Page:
“It’s 11:11, make a wish!”
My sisters and I grew up pointing out this magic number and scrambling to make a silent wish before the minutes turned to 12.
We never missed a chance to hold our breath under a bridge, wish on a star, or blow out birthday candles.
But when I learned something of mysticism as an adult, I discovered wish-granting superstitions are not reserved only for children. For example, repeating number sequences on a clock, a receipt, an email inbox, and the like are referred to among some as “Angel Numbers.”
Google any number sequence and “Angel Number” and you’ll find the translation of what your angels are trying to tell you at that particular time in life. Spoiler alert: they all more or less say your angels want you to know they’re watching over you and you’re headed in the right direction—a lot like astrology, psychic readings, and Tarot cards.
There’s also manifestation: a new-age mentality that if you think it, in the right way of course, it will come true. It involves repeating affirmations to yourself, journaling about your dream come true in the present tense as if it’s already yours.
I’m not discounting these forms of spirituality. In fact, I participate in some of them. I just find it interesting that they all point to the thing we desperately want: a reassurance that our life has a purpose, our choices matter, and that someone (or something) is looking out for us. We’ll do almost anything to find proof of it.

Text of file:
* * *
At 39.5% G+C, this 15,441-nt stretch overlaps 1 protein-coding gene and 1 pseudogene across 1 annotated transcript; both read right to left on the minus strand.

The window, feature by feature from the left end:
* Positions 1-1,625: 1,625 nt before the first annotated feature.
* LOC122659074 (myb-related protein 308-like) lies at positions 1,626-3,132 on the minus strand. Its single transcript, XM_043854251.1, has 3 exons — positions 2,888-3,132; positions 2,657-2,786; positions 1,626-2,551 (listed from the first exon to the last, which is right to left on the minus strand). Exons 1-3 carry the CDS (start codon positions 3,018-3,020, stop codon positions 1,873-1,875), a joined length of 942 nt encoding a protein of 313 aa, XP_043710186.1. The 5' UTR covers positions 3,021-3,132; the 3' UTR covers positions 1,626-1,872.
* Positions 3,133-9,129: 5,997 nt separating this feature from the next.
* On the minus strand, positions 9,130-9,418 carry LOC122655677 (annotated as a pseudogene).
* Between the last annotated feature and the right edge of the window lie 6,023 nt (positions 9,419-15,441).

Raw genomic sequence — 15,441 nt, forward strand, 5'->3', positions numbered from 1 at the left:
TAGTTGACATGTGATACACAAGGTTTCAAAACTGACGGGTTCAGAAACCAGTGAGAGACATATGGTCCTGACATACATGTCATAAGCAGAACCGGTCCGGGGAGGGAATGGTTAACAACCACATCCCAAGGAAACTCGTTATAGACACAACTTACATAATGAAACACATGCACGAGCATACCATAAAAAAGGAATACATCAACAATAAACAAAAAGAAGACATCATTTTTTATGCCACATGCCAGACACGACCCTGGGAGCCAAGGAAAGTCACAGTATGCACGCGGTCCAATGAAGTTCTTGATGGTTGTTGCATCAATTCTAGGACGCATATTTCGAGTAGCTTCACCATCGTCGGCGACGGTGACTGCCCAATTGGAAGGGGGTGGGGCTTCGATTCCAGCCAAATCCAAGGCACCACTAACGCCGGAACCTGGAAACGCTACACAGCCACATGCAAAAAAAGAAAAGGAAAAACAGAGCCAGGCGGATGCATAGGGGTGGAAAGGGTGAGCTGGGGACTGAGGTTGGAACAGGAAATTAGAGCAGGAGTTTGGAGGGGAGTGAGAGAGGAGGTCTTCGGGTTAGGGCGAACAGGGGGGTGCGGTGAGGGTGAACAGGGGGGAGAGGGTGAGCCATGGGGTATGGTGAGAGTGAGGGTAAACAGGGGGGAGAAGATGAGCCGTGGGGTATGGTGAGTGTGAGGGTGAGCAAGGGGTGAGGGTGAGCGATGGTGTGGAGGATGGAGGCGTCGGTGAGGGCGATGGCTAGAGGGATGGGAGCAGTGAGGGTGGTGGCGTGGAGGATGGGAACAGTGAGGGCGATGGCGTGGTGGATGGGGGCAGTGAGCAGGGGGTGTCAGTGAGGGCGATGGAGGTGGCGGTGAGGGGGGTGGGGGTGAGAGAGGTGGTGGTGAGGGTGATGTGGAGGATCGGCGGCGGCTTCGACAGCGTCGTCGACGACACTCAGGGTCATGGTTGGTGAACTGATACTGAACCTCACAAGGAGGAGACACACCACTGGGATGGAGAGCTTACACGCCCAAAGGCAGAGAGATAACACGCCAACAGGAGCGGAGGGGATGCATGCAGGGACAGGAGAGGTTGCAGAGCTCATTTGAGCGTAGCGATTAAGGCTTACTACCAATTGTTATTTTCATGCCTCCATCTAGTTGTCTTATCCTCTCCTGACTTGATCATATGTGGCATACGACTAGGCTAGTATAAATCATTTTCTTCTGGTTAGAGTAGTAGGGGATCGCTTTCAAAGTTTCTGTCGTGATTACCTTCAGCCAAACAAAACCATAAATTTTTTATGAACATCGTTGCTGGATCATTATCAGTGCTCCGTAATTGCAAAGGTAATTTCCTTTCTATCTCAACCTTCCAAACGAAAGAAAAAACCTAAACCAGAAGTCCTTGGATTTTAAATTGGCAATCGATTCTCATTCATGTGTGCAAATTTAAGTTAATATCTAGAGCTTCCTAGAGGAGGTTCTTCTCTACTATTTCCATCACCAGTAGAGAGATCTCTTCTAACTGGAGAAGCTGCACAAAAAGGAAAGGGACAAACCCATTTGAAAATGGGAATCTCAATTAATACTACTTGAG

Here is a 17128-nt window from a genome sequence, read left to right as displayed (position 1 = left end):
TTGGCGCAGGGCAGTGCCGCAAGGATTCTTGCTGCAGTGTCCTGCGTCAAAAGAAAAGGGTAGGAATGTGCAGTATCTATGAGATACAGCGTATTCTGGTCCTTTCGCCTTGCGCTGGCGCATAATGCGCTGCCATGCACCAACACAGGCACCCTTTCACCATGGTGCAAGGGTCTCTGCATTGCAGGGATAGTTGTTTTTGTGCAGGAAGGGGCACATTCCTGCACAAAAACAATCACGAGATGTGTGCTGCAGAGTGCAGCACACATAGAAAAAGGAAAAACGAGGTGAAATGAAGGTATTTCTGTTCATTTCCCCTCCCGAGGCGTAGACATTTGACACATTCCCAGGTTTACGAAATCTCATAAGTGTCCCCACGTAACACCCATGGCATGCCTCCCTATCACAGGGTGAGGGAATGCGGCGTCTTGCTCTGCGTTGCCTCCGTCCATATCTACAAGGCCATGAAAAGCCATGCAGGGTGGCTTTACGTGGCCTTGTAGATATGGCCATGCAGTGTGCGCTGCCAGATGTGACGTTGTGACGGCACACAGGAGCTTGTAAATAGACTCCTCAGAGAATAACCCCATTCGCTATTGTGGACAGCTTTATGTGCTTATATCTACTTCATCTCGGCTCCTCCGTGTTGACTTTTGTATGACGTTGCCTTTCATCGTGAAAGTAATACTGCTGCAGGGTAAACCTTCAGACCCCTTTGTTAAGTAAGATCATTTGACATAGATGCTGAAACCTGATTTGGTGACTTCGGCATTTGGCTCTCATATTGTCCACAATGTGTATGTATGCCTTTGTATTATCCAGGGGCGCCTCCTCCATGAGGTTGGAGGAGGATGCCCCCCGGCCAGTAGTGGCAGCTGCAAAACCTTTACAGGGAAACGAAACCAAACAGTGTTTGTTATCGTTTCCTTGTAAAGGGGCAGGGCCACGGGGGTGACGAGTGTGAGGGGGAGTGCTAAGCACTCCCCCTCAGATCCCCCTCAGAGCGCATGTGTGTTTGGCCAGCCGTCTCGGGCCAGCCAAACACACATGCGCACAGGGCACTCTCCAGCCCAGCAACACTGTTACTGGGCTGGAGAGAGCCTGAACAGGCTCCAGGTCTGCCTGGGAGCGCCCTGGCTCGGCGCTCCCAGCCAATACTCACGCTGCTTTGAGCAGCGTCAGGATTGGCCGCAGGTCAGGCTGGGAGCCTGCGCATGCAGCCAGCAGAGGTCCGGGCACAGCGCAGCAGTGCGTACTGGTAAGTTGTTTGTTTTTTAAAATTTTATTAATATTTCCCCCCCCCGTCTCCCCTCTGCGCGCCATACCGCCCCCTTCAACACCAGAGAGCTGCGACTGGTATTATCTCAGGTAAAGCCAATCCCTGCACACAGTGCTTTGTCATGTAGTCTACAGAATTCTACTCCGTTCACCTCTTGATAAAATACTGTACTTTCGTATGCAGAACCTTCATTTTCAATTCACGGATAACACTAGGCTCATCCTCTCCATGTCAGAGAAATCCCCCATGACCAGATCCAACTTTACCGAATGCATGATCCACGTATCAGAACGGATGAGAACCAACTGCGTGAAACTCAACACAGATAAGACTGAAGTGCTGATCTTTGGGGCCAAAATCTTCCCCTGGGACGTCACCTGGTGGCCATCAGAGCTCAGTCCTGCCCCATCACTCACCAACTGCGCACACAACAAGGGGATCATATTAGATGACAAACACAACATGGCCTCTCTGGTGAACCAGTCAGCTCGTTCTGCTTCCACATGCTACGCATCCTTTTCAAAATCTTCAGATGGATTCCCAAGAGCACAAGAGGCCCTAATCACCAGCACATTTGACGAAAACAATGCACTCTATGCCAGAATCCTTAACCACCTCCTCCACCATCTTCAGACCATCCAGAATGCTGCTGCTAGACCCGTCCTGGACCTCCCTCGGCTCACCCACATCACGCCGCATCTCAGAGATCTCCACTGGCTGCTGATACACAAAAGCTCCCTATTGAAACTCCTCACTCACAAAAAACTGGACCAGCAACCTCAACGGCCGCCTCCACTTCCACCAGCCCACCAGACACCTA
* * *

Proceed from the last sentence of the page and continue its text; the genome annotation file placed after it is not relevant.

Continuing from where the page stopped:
According to psychic medium Laura Lynne Jackson, author of Signs: The Secret Language of the Universe, number sequences are just one of many ways our angels (people on the other side who we don’t know as well, as loved ones who have passed) try to communicate with us. I love the idea of receiving guidance, messages, and protection from ancestors, loved ones, and guardian angels who exist in a dimension beyond the tangible earth and believe it’s a reality.
What becomes difficult is distinguishing between a supernatural message and our intricate brains just doing what they scientifically do—build stories based on our experiences and desires, and constantly look for and create evidence for what we want to believe.
When it comes to the supernatural, I constantly vacillate between believing and doubting. I choose to believe there are empathic heavenly beings watching out for me and answering my prayers, that my loved ones who have passed away are still alive somehow, that life doesn’t abruptly and permanently end after death.
But I can’t help the cognitive dissonance of that and the existential “what ifs” that creep in alongside every declaration of faith: What if life is an accident? A purely biological coincidence, and the only meaning we draw from it is make-believe?
Faith in supreme beings who have my back is far more comforting than nihilism, even if it sometimes seems naïve or oversimplified (even to myself). One of the wonders of our minds is that we get to choose what we believe when it comes to the unexplainable. Often, it’s less a matter of what is true and not true and more “how does it cause you to feel, to act, to function in life?”
Scottish author, poet, and theologian George McDonald said, “Even if there be no hereafter, I would live my time believing in a grand thing that ought to be true if it is not.”
When it comes to the life’s mysteries, stories are all we have, and I’d rather believe one that brings me peace, one that requires imagination and hope. There’s also the placebo effect phenomenon, where positive psychology researchers are finding that placebos physiologically change us and can often be as powerful, and often even more powerful, than the real thing. So, what we believe about something and how well it works is even more important than if it actually does.